Trench Fever and Lice in World War I

Updated on August 12, 2016
Judi Bee profile image

Judith has a long standing interest in World War 1 and has spent many hours researching the lives of the men of her town who fell in WW1.

What is Trench Fever?

From early on in World War I, men started falling ill to a mysterious illness. It wasn't terribly serious, but it was debilitating. Up to a third of British troops seen by doctors during the war were thought to have been suffering with the disease. The initial symptoms of the illness were generally short-lived, but recovery was often slow and the patient could be left depressed.

The name given to the condition was trench fever, but despite naming it, the doctors had no definite idea of what caused it. Only after the war was the cause discovered: bacteria carried by body lice.

Male body louse. The dark mass in the middle of the body is its last meal: blood.
Male body louse. The dark mass in the middle of the body is its last meal: blood. | Source

Trench Fever and Body Lice

The human body louse (Pediculus humanus humanus), very similar in appearance to the head louse, infests people living in close proximity amidst unhygienic conditions. The louse doesn't actually live on the body, but rather in the host's clothes, particularly around the seams. It does feed on the host's blood though, moving to the skin to feed. The movement of the lice can cause severe itching but itching would be the least of the host's worries because lice also carry disease.

Two diseases carried by lice are typhus and trench fever. Curiously, the more serious problem of typhus didn't arise too much in the trenches, but trench fever reached epidemic levels. Some estimates put the number of British troops affected at around one million. Other nationalities were also affected.

Other Names

Trench fever is characterised by a five day fever, so it is sometimes called:

  • Quintan fever
  • Five day fever

It is also known as:

  • Wolhynia fever
  • Shinbone fever
  • His disease
  • His-Werner disease

(Wilhelm His Jr. and Heinrich Werner were amongst the first to describe trench fever).

Cause

Body lice spread trench fever, but the disease itself was caused by the bacterium Bartonella quintana. This bacterium was finally isolated in the 1960s by J.W. Vinson in Mexico City.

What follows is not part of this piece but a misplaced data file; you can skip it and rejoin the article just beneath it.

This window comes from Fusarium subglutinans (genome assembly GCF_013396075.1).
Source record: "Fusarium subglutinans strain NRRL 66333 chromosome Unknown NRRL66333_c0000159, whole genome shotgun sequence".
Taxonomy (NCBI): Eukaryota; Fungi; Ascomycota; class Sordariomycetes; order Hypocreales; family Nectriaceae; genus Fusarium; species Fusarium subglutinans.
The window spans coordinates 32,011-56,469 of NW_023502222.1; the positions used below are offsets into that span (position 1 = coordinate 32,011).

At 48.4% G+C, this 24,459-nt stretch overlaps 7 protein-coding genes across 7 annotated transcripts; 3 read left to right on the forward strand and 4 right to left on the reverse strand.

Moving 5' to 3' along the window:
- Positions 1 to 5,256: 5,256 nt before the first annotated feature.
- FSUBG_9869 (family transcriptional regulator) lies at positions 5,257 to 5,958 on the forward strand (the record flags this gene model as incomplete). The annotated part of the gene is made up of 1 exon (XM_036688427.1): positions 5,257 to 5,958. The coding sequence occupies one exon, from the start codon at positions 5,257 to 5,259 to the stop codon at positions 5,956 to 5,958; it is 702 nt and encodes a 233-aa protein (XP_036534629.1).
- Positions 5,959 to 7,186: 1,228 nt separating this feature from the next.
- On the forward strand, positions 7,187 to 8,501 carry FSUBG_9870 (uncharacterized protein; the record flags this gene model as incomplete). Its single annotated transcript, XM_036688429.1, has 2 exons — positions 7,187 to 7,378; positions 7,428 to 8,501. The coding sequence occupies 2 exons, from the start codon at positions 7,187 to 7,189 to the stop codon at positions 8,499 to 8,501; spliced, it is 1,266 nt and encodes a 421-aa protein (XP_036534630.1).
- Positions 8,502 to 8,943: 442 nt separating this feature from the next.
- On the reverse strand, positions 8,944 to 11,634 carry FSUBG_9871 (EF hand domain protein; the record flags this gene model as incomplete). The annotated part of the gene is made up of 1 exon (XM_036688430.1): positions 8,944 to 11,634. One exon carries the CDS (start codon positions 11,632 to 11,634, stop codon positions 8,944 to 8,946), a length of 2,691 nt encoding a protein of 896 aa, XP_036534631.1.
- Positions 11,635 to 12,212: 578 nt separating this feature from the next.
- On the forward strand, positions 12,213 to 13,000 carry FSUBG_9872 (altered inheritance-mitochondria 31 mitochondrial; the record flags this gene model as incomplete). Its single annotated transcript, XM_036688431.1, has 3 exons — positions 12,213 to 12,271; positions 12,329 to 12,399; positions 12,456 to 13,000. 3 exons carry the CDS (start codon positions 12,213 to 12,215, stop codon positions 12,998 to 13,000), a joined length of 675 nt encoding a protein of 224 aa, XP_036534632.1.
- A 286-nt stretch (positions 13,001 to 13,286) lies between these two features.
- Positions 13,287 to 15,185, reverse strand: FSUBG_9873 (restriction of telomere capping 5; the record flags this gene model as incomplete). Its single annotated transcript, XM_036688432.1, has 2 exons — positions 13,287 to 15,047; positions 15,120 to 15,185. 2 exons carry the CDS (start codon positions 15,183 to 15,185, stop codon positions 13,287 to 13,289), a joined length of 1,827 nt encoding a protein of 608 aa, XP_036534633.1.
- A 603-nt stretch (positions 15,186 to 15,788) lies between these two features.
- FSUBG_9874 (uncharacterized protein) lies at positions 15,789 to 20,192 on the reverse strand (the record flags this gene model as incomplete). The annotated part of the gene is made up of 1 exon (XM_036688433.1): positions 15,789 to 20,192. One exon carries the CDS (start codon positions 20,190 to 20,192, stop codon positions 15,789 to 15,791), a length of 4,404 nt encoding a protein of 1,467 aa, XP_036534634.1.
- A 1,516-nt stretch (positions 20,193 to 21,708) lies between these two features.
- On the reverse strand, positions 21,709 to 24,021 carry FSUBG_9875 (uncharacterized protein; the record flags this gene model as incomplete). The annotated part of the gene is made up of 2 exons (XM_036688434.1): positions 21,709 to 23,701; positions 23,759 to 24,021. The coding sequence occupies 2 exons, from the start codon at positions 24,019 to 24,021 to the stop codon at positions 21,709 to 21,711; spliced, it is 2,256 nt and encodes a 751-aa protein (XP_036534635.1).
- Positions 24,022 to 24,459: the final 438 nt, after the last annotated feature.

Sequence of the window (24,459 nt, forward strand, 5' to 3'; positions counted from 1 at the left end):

Infection occurred when a louse carrying the bacterium defecated whilst feeding. If the host scratched, the bacterium-infected feces would be spread across, and into, the small wound. Thus, the host became infected.

Chatting About Lice

Troops in World War I might not have been aware that lice caused trench fever, but they certainly wanted to be rid of the lice that infested their clothing. They called their unwelcome visitors "chats." "Chatting" took place on a regular basis, with men removing their clothes and doing their best to get the lice out of the seams. They either picked them out or ran a flame along the seams.

It is said that this is how we got the verb "to chat;" men sat around socialising and talking whilst they got rid of the chats.

Symptoms

Trench fever had a long incubation period, with men reporting illness between two weeks and a month after infection. The symptoms included:

  • Sudden fever
  • Loss of energy
  • Intense headache
  • Skin rash
  • Pain in the eyeballs
  • Dizziness
  • Muscle aches
  • Constant, severe pain and sensitivity in the shins—hence "Shin bone fever"

The fever had a peculiar characteristic in that it would break after five or six days, but then climb again several days later. This cycle might be repeated as many as eight times.

Recovery could be slow, taking several months. Complications included relapses of the illness (as much as 10 years after the initial bout), heart problems, fatigue, anxiety, and depression.

French troops in WWI.  Life was grim and in a confined space like this, lice were able to spread from man to man.
French troops in WWI. Life was grim and in a confined space like this, lice were able to spread from man to man. | Source

Life and Lice in the Trenches

Lice thrive in squalid conditions in which humanity is packed together. The trenches of the Western front provided ideal breeding grounds. Men had limited access to bathing facilities or clean clothes and when the temperatures dropped they would huddle together for warmth making it easy for lice to pass from one host to another.

A female louse can produce around 8-10 eggs ("nits") a day. Eggs generally take a week or two to hatch and the immature lice take a further 9-12 days to mature and start breeding. Hence, infestations were quick to take hold.